Wednesday, March 17, 2010

Home Canning Citrus

Driving down the streets of our community, I have noticed several citrus trees filled with fruit that never gets picked. Starting to think about how much was being wasted, I decided to do some research and see if it is possible to can the citrus and its juice. This morning, we had our first canning workshop where we learned a simple way to segment grapefruit and orange(without the membrane) and can the fruit and juice. For those of you who still have an abundance of citrus on your trees, here are the instructions.

How to Make Homemade/ Home-canned Lemon Juice or Orange Juice
Making and canning your own lemon or orange juice is easy. Here's how to make your own home canned citrus juice, complete instructions in easy steps and completely illustrated. The lemon juice will taste MUCH better than anything you've ever had from a store, and by selecting the right lemons, it will be so naturally-sweet that you won't need to add any sugar at all.
Prepared this way, the jars have a shelf life of 18 months to 2 years, and require no special attention.

Directions for Making Lemon Juice or Orange Juice
Lemons or oranges (see step 1)
Jar grabber (to pick up the hot jars)
Lid lifter (has a magnet to pick the lids out of the boiling water where you sterilize them.
Jar funnel
At least 1 large pot (at least 8-quart size or larger)
Large spoons and ladles
Canning jars - about $7-8 per dozen at Costco and Walmart (including the lids and rings)
a simple metal or plastic sieve.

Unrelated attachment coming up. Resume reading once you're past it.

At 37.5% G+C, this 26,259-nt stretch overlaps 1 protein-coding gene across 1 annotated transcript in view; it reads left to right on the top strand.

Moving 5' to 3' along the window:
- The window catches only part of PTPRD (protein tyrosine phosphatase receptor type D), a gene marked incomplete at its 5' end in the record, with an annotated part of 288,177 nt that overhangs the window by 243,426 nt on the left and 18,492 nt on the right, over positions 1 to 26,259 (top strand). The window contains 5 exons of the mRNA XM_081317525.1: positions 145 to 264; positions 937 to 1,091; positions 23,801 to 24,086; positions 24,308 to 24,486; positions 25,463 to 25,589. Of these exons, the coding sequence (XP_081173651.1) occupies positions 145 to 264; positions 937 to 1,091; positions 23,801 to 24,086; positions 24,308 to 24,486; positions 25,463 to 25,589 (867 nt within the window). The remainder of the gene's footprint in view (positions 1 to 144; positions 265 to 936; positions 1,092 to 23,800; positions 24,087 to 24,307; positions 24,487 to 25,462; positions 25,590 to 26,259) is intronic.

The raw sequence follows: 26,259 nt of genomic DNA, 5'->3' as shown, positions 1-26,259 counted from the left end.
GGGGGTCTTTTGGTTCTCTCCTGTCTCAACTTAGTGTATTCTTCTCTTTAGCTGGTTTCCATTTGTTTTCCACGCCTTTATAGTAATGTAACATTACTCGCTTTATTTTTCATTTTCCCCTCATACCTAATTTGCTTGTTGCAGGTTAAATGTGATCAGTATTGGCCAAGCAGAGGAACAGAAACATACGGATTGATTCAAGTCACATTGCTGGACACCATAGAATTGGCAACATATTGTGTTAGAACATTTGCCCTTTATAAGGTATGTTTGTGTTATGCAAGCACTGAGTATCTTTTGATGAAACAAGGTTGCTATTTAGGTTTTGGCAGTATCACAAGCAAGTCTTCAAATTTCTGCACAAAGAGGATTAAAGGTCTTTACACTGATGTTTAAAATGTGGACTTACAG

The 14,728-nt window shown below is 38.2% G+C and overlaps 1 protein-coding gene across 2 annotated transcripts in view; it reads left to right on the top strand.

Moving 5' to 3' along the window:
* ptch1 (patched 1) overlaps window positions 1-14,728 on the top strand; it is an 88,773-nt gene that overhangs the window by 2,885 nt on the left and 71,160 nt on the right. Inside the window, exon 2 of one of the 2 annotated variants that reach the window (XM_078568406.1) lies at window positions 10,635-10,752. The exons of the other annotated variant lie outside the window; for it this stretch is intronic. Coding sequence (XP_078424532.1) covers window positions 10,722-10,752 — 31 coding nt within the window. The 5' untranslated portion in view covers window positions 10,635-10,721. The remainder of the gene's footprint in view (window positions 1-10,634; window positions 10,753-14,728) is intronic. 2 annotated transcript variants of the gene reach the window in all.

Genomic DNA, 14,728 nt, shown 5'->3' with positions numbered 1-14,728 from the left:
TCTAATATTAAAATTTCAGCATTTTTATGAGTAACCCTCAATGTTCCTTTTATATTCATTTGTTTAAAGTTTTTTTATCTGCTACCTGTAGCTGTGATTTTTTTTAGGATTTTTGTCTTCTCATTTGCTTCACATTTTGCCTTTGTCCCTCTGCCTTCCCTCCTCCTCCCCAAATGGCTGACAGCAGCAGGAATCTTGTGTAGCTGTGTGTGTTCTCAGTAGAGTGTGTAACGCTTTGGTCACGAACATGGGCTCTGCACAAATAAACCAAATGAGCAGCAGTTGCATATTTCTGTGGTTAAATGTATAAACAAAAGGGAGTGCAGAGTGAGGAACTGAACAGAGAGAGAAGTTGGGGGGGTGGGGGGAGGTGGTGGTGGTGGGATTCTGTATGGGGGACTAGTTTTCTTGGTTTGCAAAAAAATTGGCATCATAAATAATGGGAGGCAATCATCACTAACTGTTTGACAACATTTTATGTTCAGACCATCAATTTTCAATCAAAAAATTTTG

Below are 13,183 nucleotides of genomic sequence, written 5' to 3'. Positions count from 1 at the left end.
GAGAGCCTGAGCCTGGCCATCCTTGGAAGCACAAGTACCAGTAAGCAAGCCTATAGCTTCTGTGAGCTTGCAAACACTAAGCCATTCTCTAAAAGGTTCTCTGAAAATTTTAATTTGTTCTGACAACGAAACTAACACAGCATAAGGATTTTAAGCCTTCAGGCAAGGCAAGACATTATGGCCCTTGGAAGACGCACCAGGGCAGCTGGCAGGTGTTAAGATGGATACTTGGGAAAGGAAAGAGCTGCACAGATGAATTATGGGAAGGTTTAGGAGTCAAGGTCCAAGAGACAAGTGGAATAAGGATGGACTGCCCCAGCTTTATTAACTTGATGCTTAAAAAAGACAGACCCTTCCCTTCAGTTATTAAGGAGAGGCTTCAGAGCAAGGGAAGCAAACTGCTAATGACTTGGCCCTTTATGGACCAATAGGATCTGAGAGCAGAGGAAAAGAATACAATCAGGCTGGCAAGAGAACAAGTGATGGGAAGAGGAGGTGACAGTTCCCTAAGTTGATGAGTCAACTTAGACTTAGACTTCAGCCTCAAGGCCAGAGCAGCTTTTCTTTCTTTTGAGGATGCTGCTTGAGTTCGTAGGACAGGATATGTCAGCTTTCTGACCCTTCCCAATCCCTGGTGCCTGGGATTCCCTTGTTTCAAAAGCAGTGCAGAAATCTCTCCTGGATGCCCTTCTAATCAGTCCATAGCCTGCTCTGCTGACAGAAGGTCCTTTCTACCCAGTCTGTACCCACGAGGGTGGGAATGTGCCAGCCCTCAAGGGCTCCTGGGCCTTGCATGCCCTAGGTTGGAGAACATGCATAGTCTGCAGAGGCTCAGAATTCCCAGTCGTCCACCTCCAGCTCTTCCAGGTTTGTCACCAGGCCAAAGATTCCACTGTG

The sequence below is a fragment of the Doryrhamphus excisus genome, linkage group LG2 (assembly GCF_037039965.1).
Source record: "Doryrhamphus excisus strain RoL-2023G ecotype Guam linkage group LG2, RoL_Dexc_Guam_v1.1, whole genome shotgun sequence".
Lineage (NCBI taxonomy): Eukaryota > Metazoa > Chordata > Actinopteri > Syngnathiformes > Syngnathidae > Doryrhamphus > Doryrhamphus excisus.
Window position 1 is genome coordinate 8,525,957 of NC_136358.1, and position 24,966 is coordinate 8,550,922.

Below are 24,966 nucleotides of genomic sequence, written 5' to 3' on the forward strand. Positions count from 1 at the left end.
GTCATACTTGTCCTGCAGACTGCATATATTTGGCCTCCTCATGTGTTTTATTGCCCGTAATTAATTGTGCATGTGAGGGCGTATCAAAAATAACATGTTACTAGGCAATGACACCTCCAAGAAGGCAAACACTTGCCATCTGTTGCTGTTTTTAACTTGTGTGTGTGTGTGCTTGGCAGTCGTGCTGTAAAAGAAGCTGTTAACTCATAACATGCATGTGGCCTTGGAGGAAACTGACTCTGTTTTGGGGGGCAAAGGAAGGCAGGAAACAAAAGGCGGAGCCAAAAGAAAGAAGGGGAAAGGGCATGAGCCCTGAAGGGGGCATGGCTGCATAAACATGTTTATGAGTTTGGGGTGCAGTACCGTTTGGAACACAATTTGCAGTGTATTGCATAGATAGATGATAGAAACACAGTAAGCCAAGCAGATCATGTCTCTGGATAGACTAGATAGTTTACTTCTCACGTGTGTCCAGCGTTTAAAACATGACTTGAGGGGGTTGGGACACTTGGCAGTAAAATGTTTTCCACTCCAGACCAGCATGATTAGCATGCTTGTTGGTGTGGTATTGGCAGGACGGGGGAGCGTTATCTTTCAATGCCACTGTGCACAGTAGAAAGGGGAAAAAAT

Filters - if you want filtered juice
jelly bag
coffee filters
1 Water Bath Canner. You CAN use a large pot instead, but the canners are deeper, and have a rack top make lifting the jars out easier. If you plan on canning every year, they're worth the investment.

Recipe and Directions
Step 1 - Selecting the lemons-
Select fresh, unspoiled fruit

Step 2 - How many lemons and where to get them
You can pick your own, or buy them at the grocery store.
You'll get about 12 to 20 quarts of lemon juice per bushel of lemons. Count on 15 or 16 quarts per bushel.

Step 3 - Wash the jars and lids
Now's a good time to get the jars ready, so you won't be rushed later. The dishwasher is fine for the jars; especially if it has a "sterilize" cycle, the water bath processing will sterilize them as well as the contents! If you don't have a dishwasher with a sterilize cycle, you can wash the containers in hot, soapy water and rinse, then sterilize the jars by boiling them 10 minutes, and keep the jars in hot water until they are used. Leave the jars in the dishwasher on "heated dry" until you are ready to use them. Keeping them hot will prevent the jars from breaking when you fill them with the hot lemon juice.